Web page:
The End of Paper Checks? Clues from Across the Pond
People often ask me, “Hey Mike, when do you think checks will disappear as a form of payment?” This is a good question; not just because companies like mine are focused on helping other companies Leave the Check Behind, but because checks are costly; they consume natural resources; they are subject to fraud; and they are the most inefficient form of payment available. And it’s not just companies that print a lot of checks. A large number of consumer to consumer and consumer to business payments are still transacted by check. Many times, this question comes with a qualifier; generally something like: “Will it take government intervention?”“Do the banks need to band together to end checks?” I think we can look to the UK for some clues.
The UK found checks “cheques” over there so abhorrent that at the end of 2009, the UK Payments Council, a banking industry body, declared that cheques would be phased out of the UK payment system by October 2018. See the article: (http://news.bbc.co.uk/2/hi/business/8414341.stm). It’s important, however, to pay attention to the second part of the statement which reads, “but only if adequate alternatives are developed.” Well, guess what? Last month, the UK Payments Council declared that cheques will continue to play a role in the UK payment system “as needed.” See the article: (http://www.bbc.co.uk/news/business-14122129).
So if the assembly of banks didn’t eradicate checks, will it take government? What will it take? The answer, in my opinion, is innovation. The reason the UK initiative failed is because no adequate alternatives were developed. We need to think beyond ACH, Wire and Card payments in reducing paper check dependency. There needs to be true innovation.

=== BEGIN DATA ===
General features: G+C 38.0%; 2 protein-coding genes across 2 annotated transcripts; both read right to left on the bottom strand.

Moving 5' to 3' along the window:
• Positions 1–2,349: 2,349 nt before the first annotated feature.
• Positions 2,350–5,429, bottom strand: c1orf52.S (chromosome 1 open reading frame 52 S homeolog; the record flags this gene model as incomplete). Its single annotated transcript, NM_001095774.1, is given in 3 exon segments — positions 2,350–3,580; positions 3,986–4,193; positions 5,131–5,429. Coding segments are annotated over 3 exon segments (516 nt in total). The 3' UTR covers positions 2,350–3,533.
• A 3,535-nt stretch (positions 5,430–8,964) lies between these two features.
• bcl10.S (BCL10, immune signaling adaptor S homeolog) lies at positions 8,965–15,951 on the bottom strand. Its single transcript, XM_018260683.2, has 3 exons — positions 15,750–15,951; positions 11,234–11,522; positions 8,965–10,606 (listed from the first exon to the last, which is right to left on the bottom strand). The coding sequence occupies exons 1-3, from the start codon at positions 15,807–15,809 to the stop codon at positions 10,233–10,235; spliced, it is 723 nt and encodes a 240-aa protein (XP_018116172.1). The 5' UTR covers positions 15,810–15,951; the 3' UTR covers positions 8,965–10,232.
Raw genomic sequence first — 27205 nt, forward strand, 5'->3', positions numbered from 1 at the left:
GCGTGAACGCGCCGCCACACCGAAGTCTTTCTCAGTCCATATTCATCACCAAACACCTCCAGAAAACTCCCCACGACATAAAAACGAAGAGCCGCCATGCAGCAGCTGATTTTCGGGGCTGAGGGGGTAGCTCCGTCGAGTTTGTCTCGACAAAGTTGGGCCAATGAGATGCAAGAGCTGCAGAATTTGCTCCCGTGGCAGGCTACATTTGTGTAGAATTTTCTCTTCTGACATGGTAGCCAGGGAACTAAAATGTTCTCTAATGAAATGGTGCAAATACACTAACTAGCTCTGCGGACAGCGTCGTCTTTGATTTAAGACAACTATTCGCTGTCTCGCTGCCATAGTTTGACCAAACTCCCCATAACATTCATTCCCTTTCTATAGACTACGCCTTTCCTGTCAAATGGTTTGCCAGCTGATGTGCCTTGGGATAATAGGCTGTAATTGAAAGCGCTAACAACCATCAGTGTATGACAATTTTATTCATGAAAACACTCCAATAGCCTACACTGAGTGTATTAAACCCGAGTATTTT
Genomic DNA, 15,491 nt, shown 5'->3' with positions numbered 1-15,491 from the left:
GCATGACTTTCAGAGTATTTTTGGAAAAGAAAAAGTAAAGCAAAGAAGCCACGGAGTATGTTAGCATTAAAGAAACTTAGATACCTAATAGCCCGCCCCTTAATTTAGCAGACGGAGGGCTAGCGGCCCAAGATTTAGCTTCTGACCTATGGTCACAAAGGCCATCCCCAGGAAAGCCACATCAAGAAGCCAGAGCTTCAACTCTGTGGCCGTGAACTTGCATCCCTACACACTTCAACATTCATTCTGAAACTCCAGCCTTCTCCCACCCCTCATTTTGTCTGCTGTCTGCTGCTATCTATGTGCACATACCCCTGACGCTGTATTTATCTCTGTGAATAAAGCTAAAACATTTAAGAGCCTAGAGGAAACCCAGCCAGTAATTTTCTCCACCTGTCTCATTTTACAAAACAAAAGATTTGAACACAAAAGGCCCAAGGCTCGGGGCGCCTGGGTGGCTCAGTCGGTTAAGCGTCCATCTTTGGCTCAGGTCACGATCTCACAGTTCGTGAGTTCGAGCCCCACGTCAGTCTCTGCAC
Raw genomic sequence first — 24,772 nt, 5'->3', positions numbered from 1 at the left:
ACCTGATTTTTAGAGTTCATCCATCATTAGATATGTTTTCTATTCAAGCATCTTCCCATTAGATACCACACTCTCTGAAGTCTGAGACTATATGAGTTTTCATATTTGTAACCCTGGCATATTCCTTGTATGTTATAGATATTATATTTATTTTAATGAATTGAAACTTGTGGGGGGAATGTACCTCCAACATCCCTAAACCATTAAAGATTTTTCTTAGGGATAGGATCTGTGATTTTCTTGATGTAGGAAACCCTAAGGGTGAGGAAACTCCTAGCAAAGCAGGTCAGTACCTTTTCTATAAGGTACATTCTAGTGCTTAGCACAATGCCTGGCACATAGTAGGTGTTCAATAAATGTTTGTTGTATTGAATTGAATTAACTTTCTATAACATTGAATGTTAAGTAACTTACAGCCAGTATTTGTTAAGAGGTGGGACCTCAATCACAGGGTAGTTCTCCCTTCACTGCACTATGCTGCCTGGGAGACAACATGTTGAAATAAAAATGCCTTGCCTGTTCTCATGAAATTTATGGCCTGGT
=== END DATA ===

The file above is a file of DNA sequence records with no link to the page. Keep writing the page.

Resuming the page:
Currently, there is a flurry of innovation in Consumer to Consumer, or what is more often referred to as Peer to Peer electronic accounts and payments. Consumers represent a huge market that depends primarily on an antiquated form of monetary settlement: the bank account and the check. The economies of scale that can be gained by solving problems for the consumer market are staggering. Facebook, Google, eBay and others have waded heavily into this space in order to drive consumer payment innovation. And I expect new payment vehicles to arise over the next 3-5 years out of these efforts which will translate into significant opportunities and efficiencies for businesses.
So let’s cheer on innovators as they continue to innovate. It’s the only way we’ll eventually leave the check behind.
As always, I’m interested in your thoughts.
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